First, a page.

a review of
- The Scavengers and Critics of the Warren Report by Richard Warren Lewis based on an investigation by Lawrence Schiller. Dell Original 95 cents
- The Truth About the Assassination by Charles Roberts. Grosset & Dunlap, Original Paperback $1
“If I learned anything in Dallas that day, besides what it’s like to be numbed by shock and grief,” says Charles Roberts in his book (p. 13), “it was that eye-witness testimony is the worst kind.”
With this thesis Roberts and Richard Warren Lewis (The Scavengers) set out to discredit Mark Lane, Edward Jay Epstein, Penn Jones, Harold Weisberg and the other critics of The Warren Report.
It does not seem important to either Roberts or Lewis that the greatest majority of witnesses thought the shots, or at least some of the shots, came from the area of the grassy knoll. Neither seem concerned that Lane and Jones and others have questioned these witnesses. Rather, our critics of the critics, discount entirely these first hand sources and turn to ridiculing the critics for their scavenging efforts to make a buck.
It is unfortunate that these men do not examine the evidence as evidence, but only attempt to make the critics appear as barkers and revivalists. Instead of going to the source (to Dallas, to those involved); instead of sitting in with the Commission (as Epstein has done); instead of photographing the Plaza from a helicopter as Penn Jones has done, the “critics” have reclined with the assurance of arm chair quarterbacks to make books out of their book “reviews” and character assassination.
Roberts’s book is a goulish red, yellow and black paperback with a photo of Air Force One on the inside back cover. Roberts is circled (but hazed out) behind LBJ taking the oath of office. Roberts seems ready to tell us he was there but admonishes the critics for using eyewitnesses!
Lewis deals with less facts than Roberts and is more adept at character assassination. He examines the critics from personal interviews with them. He told all the critics he was doing (he and Schiller) a book in their favor. An old journalism trick, of course…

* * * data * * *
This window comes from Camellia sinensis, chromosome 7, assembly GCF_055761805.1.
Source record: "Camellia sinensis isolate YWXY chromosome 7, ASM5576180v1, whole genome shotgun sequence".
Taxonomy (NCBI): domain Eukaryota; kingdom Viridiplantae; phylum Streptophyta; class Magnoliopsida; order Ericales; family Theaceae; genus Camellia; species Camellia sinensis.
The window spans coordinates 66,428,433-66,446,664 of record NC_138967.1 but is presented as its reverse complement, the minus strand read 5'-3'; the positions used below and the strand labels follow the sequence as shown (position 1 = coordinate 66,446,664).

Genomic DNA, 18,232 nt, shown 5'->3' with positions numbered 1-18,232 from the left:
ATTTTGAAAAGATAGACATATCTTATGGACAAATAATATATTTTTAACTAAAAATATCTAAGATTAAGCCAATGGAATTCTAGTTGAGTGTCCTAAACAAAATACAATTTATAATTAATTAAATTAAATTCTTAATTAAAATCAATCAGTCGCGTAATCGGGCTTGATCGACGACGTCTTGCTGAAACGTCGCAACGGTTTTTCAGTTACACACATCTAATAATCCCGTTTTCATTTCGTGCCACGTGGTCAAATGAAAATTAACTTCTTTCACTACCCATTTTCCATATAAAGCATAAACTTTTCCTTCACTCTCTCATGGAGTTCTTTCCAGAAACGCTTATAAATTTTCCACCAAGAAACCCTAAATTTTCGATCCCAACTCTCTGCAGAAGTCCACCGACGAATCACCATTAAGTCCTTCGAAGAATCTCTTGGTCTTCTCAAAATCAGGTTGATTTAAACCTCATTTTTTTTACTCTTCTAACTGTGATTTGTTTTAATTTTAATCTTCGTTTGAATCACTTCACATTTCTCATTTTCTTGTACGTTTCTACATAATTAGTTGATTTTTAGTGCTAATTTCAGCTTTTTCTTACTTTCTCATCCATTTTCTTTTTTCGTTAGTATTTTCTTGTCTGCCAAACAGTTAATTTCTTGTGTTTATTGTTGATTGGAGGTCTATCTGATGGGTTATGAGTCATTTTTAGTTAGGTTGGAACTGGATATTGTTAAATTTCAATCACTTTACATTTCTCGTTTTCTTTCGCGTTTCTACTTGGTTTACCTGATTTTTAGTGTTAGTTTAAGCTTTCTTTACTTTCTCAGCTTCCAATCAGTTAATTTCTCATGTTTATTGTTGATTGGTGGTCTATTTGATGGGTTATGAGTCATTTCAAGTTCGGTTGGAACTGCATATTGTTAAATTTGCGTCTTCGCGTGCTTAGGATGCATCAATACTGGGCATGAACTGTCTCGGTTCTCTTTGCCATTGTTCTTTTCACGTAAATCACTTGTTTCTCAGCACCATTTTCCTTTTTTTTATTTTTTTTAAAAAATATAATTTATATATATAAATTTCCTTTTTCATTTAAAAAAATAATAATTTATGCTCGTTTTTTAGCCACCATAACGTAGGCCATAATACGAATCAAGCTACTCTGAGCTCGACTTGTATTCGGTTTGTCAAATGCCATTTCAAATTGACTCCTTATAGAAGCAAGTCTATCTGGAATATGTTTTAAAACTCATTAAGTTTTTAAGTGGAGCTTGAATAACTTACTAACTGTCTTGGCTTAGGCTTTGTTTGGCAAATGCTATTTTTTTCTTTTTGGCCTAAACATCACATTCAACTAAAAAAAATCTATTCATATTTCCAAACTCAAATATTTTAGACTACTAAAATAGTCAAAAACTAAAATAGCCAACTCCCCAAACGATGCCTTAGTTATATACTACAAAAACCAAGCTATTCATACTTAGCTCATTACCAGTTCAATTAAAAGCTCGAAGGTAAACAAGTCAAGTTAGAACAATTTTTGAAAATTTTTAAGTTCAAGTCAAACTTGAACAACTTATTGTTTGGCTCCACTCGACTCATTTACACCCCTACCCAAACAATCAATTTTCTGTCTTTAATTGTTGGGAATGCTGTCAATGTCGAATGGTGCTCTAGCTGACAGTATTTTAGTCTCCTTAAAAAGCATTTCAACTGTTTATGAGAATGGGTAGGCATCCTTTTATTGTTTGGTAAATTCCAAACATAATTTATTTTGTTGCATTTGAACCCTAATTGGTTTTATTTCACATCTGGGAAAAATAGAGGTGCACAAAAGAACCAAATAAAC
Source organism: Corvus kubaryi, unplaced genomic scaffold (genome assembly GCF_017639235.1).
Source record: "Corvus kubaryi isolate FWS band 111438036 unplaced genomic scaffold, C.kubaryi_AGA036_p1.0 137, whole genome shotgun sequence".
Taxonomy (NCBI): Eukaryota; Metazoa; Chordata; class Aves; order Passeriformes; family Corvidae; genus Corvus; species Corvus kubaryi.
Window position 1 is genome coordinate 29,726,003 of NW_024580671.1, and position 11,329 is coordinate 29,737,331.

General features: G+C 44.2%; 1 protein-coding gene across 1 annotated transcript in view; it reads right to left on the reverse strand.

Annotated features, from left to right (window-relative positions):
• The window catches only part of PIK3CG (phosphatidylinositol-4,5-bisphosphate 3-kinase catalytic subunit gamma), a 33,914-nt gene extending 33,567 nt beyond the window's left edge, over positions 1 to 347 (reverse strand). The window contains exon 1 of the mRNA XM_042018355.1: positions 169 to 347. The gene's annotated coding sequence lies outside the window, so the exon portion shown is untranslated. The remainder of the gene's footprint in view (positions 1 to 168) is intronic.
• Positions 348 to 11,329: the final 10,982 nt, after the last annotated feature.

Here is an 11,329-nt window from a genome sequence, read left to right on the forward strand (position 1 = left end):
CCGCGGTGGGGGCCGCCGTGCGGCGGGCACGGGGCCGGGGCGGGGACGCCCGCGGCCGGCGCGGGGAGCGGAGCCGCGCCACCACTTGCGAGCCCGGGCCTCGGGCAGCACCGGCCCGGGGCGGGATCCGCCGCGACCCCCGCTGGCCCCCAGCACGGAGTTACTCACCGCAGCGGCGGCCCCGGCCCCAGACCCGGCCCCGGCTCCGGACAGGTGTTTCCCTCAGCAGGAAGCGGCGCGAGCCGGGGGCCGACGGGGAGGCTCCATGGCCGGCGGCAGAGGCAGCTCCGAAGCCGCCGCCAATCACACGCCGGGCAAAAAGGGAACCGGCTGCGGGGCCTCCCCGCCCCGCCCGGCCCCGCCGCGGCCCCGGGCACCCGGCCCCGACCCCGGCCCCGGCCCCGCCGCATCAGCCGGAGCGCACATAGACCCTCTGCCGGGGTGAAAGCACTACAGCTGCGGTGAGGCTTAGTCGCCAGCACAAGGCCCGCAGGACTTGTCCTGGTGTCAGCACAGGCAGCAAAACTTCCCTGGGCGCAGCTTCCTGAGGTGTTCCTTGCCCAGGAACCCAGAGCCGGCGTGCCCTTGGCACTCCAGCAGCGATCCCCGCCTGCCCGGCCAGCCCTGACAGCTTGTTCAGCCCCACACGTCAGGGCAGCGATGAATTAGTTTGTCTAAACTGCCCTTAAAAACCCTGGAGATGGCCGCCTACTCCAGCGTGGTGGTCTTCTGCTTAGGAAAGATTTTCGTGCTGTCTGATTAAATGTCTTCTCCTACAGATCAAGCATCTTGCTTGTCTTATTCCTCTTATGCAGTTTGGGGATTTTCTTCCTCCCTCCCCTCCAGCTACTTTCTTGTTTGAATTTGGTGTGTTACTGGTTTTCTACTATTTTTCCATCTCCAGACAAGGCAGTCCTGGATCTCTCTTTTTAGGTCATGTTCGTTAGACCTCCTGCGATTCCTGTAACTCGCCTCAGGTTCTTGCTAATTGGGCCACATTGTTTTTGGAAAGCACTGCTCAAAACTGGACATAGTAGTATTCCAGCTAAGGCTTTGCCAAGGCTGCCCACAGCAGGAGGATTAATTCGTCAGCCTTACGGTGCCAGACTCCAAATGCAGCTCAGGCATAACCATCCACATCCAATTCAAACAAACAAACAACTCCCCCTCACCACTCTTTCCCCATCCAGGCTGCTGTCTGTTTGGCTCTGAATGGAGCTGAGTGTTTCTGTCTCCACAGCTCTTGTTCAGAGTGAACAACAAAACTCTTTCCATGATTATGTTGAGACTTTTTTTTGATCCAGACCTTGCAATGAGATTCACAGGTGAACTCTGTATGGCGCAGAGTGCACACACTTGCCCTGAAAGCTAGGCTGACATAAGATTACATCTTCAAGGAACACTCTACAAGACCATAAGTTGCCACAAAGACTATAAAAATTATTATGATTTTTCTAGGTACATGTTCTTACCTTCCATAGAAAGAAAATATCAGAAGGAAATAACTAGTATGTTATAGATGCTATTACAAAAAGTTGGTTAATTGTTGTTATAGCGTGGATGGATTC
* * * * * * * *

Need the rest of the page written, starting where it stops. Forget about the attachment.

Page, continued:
The primary difference between these “new critics” and Lane, Jones, Weisberg, et al is that the real critics are dealing with the facts as presented in the Report and the 26 volumes of evidence. Lewis, Schiller and Roberts are dealing only in personality invasion.
One example of the Lewis-Schiller style is that they try to make us think Penn Jones is an alcoholic. They set this up by asking him if there was any liquor around. Jones, editor of the Midlothian Mirror (a little town 25 miles south of Dallas) went across the street and got them a bottle. Then they all commenced to take a little drink. In the book, there is no mention that Lewis-Schiller touched a drop.
Finally, after this hatchet work is done, the publishers ask “important personalities” to do introductions. Bob Considine calls the Lewis-Schiller book “the Rosetta Stone of the Report.” And if this is not enough mundane metaphor, he adds: “If this is not the ultimate word on the assassination and the sternest rebuke to the grave robbers, it will at least be required reading for the historian of the future…” Uh-uh.
Pierre Salinger’s foreword to the Robert’s book is even worse. “The books about the Warren Commission,” he says, “divide into three categories: those written with a scholarly approach to whom we must attribute the best motive, those written by persons with a desire for notoriety or money, and those written for persons who clearly have to be labeled as psychotic.”
Is it not enough that these characters feel they can tell us why the critics are doing what they are doing by simply talking with them a few minutes (over gin), or must we even go further (right?) and let Salinger’s kind of minor league psychoanalysis end all debate?